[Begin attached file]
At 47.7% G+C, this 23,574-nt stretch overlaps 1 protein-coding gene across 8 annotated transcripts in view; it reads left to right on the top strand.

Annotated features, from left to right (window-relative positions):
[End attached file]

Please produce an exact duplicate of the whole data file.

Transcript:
At 47.7% G+C, this 23,574-nt stretch overlaps 1 protein-coding gene across 8 annotated transcripts in view; it reads left to right on the top strand.

Annotated features, from left to right (window-relative positions):